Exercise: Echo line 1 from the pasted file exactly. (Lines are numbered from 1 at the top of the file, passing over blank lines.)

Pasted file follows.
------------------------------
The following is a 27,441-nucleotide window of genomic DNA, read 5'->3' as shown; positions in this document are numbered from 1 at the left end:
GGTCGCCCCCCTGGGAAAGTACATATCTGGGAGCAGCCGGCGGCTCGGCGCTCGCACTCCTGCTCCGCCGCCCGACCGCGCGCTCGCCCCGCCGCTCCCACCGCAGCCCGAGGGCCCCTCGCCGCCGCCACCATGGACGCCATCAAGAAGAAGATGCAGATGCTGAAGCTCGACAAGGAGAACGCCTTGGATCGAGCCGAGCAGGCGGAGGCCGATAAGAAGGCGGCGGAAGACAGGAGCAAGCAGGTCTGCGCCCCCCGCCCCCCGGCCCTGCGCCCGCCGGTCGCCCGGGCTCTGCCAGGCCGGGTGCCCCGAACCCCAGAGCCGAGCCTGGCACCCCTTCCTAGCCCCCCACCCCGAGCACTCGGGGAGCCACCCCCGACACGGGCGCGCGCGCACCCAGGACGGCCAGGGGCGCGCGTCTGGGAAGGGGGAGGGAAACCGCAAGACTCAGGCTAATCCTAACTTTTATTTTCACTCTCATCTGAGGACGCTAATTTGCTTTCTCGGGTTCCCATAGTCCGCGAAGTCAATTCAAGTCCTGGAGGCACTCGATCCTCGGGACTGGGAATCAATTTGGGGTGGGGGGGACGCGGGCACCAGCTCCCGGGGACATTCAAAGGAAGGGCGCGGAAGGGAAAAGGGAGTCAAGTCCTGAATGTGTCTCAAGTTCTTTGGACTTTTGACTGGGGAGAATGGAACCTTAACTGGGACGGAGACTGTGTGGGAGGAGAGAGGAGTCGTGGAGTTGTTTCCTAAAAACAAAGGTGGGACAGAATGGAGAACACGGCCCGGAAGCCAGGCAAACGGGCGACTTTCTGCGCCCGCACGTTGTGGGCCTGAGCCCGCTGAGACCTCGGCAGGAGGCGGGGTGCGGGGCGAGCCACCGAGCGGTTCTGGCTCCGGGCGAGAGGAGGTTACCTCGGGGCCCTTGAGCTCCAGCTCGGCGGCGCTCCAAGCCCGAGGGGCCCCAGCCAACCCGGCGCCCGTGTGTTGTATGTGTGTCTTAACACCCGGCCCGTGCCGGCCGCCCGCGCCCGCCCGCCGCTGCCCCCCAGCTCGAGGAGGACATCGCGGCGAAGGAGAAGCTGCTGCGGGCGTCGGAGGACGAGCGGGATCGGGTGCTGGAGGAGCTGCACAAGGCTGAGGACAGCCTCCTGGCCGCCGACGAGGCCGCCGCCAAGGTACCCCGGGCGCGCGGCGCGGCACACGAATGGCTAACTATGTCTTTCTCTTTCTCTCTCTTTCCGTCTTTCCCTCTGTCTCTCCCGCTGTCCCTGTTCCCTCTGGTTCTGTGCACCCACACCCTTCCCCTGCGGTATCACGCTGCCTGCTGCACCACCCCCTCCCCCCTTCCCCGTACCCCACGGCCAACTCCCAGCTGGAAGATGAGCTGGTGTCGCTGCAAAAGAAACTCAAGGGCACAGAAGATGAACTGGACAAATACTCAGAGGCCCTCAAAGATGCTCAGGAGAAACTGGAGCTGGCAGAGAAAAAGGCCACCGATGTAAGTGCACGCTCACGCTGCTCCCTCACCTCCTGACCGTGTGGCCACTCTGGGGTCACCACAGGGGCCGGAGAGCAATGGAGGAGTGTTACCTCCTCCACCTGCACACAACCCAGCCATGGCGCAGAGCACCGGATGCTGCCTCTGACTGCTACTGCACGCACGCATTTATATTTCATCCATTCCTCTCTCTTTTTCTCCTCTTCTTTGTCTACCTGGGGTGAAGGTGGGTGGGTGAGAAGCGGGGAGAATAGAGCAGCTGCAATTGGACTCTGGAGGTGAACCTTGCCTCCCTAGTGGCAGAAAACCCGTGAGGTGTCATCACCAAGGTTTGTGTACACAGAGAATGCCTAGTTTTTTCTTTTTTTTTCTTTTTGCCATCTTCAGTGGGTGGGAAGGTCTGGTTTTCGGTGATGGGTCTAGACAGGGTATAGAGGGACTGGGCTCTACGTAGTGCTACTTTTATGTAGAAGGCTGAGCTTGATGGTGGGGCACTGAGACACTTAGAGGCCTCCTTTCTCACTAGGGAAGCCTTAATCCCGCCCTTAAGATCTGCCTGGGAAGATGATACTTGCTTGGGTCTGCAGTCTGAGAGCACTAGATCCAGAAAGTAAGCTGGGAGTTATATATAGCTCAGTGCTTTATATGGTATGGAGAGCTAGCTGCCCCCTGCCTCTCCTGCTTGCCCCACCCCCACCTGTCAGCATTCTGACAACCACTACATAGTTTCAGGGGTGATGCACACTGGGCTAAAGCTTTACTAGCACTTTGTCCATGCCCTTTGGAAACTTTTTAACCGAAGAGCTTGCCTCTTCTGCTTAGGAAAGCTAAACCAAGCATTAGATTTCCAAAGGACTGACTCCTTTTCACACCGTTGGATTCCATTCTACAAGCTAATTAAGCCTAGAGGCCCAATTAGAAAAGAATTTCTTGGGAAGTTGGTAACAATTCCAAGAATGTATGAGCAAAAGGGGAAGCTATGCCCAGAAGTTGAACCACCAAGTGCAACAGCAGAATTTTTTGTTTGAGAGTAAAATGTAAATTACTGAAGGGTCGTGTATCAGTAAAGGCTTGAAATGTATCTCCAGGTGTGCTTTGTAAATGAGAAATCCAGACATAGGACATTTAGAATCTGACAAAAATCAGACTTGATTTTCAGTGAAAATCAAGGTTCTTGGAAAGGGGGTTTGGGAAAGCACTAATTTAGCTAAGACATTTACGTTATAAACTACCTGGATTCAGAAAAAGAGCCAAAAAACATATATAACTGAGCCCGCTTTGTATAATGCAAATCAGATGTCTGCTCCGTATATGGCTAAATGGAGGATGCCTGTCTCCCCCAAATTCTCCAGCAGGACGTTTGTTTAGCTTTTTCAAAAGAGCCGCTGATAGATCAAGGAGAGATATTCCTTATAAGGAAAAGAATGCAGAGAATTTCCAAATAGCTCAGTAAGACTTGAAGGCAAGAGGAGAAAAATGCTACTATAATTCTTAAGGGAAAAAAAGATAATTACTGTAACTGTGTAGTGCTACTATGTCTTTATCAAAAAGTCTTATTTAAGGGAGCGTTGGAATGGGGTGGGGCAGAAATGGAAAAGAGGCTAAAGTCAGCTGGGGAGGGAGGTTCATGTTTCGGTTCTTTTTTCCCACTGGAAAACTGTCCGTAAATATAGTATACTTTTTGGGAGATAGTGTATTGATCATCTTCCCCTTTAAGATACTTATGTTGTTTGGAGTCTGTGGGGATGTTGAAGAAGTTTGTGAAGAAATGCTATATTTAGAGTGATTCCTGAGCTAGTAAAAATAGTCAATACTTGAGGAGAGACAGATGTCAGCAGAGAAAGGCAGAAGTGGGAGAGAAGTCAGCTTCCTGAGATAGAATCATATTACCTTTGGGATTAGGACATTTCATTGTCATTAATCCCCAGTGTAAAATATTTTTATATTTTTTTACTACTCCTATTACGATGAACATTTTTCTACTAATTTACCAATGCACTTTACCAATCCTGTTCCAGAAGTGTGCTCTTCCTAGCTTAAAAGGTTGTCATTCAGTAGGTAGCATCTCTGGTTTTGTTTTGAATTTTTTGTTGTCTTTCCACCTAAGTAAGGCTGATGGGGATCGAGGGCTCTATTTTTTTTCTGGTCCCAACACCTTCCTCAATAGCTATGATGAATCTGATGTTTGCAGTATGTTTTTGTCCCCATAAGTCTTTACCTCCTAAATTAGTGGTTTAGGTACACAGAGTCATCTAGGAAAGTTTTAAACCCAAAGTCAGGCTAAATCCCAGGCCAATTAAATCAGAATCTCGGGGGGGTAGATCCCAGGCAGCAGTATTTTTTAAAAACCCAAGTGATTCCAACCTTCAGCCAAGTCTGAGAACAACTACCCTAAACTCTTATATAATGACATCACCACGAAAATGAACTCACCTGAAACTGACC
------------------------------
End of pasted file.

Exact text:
The following is a 27,441-nucleotide window of genomic DNA, read 5'->3' as shown; positions in this document are numbered from 1 at the left end: